Rio Ferdinand (born 7 November 1978) is a retired English central defender. Ferdinand progressed through the youth ranks at West Ham and made his debut in 1996, before moving to Leeds in November 2000 for a then record £18 million.
After rapidly becoming one of the best defenders of his generation, Ferdinand once again broke the transfer record as he moved to Manchester United for just under £30 million. A technically gifted defender, Ferdinand helped United to 6 league titles and several cup successes in his 12 seasons at the club. He won 81 caps for England before retiring from football in May 2015.
Rio Ferdinand began his career at West Ham and quickly carved out a reputation as a classy, ball-playing centre back. Ferdinand became the world’s most expensive defender when he moved to Leeds United in November 2000. He spent two successful years with Leeds, becoming club captain in 2001.
Ferdinand’s international reputation also grew and he was one of England’s first choice centre backs at the 2002 FIFA World Cup™. Financially stricken Leeds sold Ferdinand to Manchester United for a British record one month later.
Rio Ferdinand was a key part of Manchester United’s success in the late 2000s and had formed a formidable centre back partnership with Nemanja Vidić in this period. Rio won 6 Premier League titles in his spell at United, but perhaps his greatest honour was captaining United in the 2007-08 Champions League final where they defeated English opponents Chelsea.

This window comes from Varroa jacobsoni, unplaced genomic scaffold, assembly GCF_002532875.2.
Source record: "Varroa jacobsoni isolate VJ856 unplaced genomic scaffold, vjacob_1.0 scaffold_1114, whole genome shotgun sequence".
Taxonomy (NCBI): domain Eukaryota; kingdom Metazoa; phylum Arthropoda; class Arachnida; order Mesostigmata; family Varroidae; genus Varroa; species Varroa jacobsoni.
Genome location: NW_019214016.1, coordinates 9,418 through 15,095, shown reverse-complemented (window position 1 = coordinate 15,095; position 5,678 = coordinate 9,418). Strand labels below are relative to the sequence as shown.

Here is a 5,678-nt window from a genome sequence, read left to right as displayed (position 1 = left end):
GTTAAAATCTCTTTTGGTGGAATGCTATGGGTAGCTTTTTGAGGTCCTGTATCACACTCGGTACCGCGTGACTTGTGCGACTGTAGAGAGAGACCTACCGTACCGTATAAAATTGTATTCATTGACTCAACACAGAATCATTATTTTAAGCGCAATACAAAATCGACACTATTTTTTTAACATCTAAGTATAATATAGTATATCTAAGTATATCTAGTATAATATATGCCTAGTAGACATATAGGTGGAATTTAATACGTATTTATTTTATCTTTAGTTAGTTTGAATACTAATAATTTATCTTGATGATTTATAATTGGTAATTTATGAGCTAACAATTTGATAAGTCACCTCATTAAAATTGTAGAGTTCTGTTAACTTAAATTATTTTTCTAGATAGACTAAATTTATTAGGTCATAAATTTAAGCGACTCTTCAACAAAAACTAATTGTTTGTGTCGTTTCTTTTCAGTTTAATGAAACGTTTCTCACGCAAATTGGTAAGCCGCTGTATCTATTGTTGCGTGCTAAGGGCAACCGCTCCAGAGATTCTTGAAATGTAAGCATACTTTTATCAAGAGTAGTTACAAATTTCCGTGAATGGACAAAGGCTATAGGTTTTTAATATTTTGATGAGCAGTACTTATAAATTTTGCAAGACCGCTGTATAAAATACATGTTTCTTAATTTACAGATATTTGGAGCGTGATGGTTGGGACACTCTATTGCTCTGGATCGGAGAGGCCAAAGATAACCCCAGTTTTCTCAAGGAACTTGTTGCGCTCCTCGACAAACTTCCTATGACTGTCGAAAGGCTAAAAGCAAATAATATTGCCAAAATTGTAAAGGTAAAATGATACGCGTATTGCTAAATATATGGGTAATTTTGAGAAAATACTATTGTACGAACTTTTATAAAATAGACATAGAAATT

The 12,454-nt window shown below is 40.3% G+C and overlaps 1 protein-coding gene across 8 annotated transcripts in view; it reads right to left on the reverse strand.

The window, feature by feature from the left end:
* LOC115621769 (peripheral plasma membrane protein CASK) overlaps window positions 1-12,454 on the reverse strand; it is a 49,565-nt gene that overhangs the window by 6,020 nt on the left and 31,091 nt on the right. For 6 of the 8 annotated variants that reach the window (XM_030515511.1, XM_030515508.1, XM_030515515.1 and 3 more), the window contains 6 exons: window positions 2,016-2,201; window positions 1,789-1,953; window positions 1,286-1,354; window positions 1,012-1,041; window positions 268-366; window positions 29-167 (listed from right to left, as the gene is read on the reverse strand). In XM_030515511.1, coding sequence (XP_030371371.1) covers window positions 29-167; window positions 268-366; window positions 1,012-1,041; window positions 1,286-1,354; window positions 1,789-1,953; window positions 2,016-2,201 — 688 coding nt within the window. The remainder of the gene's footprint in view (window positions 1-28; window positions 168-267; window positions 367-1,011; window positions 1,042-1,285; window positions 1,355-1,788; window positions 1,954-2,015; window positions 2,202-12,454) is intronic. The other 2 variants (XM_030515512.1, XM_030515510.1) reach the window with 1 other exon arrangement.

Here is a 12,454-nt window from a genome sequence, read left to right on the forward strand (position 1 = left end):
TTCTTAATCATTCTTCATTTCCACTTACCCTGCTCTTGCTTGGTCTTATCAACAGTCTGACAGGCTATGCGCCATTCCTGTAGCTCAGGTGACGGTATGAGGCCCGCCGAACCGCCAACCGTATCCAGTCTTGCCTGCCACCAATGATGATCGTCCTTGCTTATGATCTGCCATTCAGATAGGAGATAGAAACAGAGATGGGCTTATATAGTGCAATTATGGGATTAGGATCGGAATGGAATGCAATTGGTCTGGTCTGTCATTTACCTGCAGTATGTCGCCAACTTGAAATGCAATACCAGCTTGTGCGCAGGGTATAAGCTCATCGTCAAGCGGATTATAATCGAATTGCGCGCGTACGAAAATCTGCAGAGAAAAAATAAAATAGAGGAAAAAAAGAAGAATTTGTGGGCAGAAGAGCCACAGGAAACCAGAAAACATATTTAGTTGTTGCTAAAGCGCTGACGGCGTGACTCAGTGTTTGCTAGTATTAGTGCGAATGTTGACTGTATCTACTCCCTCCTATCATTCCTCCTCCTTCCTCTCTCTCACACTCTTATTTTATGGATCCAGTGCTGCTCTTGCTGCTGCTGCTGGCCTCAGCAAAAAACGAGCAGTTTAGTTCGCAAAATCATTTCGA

Ferdinand was named England’s captain for the 2010 World Cup, but unfortunately had to withdraw before the tournament began due to injury.
During the mid-2000s, Rio Ferdinand had established himself as one of the world’s best defenders of his generation and was a key part of Manchester United’s success in this period. His first goal came in 2005 against Wigan and he scored a last-minute winner against rivals Liverpool in January 2006.
One year later, United won the Premier League – the first of three successive titles of which Ferdinand was an integral part.